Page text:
The British man believed to be the last surviving combat veteran of World War I is celebrating his 110th birthday.
He emigrated to Australia before World War II, and now lives in a nursing home in Perth.
Raised by his father, young Claude wanted to be a bugler in the Army and tried to lie about his age so that he could be recruited.
When he failed, his father got him onto a Royal Navy training ship instead and he joined up in 1916 at the age of 14.
During the Great War, Claude was a seaman with the first battle squadron and served aboard its flagship HMS Revenge.
As a young sailor, he bore witness to one of the most remarkable episodes of the war – the surrender of the German Imperial Navy and its scuttling in 1918 at Scapa Flow, off the Orkneys.
He is now blind and almost totally deaf – a veteran with a failing body but a still sprightly mind.
His family is putting on a small celebration in Perth, but say he is not too fussed about reaching the milestone of his 110th birthday.
He is a modest man who feels slightly embarrassed by the attention he has received.
In the mid-1920s, Claude came to Australia on loan from the Royal Navy and then took up a permanent transfer to the Royal Australian Navy.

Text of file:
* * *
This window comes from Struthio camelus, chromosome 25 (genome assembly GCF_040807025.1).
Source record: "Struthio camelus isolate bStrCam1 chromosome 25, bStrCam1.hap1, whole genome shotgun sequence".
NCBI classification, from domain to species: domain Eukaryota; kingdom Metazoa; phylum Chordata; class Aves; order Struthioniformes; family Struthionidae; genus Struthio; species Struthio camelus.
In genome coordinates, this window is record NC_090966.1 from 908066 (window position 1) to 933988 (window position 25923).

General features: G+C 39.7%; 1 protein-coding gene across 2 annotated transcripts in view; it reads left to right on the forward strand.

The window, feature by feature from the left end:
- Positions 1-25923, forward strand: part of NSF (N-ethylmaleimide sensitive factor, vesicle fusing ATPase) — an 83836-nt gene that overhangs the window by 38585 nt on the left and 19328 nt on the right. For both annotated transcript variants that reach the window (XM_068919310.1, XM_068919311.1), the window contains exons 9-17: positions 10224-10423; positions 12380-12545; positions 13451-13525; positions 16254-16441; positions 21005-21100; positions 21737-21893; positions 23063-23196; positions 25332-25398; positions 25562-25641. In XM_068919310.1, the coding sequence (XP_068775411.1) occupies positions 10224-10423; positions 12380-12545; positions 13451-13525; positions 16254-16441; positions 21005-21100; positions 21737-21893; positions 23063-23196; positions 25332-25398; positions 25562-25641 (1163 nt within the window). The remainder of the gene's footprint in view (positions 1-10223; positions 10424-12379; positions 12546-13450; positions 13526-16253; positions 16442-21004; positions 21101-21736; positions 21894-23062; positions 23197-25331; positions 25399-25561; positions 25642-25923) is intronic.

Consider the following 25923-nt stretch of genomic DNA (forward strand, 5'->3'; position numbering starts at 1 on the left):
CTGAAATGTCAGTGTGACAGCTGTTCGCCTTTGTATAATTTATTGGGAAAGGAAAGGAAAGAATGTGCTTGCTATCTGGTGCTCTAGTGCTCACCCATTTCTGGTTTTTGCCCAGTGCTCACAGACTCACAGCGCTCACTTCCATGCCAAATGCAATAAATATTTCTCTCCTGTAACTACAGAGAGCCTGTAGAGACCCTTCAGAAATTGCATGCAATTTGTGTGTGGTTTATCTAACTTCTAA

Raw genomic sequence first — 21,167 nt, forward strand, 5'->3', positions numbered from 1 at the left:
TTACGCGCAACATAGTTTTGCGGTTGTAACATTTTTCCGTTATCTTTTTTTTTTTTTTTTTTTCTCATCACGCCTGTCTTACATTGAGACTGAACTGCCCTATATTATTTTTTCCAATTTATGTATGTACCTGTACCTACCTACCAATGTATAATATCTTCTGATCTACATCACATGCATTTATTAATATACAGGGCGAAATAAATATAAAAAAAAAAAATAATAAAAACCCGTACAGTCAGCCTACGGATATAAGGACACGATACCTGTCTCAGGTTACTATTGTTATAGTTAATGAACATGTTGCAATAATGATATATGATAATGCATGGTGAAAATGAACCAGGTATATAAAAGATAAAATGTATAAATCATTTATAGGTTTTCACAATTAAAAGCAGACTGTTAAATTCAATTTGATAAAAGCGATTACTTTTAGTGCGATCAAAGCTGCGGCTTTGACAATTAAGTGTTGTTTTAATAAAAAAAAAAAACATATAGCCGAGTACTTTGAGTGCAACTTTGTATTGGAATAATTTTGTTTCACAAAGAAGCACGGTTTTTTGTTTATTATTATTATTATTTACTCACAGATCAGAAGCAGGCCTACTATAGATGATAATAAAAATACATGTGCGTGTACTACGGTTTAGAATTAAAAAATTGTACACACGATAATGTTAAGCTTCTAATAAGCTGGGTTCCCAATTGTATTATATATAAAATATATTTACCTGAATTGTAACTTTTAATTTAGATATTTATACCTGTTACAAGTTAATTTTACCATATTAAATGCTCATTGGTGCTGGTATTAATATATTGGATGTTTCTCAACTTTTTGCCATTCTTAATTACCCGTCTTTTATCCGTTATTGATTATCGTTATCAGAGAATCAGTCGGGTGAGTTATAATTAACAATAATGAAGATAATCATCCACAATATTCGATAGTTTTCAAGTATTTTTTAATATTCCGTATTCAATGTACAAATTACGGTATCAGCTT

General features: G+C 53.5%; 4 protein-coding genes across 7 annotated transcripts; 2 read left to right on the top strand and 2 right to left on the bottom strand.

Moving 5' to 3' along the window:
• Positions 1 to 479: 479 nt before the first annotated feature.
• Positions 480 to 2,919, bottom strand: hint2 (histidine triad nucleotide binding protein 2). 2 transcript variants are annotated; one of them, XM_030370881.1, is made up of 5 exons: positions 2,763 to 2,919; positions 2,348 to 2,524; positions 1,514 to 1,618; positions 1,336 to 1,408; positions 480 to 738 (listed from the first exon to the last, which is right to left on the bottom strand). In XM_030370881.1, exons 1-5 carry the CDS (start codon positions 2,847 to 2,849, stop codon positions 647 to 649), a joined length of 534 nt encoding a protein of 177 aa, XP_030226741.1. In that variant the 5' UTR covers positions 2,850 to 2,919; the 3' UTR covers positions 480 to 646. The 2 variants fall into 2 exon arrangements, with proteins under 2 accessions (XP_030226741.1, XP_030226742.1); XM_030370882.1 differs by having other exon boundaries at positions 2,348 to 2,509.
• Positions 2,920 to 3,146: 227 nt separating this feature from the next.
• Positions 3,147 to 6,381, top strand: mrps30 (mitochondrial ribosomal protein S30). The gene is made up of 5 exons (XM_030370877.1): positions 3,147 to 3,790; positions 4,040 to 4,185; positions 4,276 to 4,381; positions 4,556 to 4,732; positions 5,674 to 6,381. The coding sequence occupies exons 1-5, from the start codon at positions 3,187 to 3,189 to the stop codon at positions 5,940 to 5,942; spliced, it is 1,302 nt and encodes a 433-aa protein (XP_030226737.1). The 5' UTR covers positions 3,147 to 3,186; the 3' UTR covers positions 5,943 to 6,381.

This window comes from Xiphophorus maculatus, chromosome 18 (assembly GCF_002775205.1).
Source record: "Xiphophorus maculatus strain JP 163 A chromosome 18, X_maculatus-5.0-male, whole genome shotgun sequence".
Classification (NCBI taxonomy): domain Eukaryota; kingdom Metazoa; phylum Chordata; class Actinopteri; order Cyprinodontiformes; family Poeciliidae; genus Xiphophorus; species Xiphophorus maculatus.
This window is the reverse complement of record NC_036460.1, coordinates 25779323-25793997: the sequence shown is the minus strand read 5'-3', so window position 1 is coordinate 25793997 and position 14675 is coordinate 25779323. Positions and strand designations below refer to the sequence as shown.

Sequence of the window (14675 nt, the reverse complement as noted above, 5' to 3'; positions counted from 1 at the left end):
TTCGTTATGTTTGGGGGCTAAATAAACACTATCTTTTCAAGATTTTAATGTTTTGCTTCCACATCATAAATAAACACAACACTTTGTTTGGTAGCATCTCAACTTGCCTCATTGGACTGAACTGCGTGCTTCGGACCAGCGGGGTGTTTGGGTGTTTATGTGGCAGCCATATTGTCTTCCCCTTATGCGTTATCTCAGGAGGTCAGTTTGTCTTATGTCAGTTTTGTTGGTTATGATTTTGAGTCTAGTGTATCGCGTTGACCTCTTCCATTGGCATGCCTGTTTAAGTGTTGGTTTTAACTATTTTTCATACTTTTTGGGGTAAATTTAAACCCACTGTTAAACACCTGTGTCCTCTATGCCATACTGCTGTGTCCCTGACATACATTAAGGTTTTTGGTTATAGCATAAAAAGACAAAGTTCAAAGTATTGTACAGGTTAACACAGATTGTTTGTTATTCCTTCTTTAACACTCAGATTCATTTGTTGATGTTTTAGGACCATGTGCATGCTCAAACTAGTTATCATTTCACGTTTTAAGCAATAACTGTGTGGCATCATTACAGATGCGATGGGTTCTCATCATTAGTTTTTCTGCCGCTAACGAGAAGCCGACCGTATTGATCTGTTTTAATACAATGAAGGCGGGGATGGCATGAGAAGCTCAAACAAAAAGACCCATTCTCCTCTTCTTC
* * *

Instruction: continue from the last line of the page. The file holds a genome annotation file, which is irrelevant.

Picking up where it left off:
A demolition expert, he was tasked with laying booby traps in Fremantle harbour, which would have been exploded in the event of a Japanese invasion of Australia.
He is also the last known veteran to have served in both world wars.
Claude has three children and 11 grandchildren. He is now a widower, following the death of his wife, Ethel, three years ago. They had been married for 80 years.
Claude Choules was born on March 3rd, 1901 according to http://en.wikipedia.org/wiki/Claude_Choules
March 3rd, 1901
3 + 3 +1+9+0+1 = 17 = his life lesson = what he is here to learn = Longevity.
And true to his 17 life lesson, he turned 110 years old this year.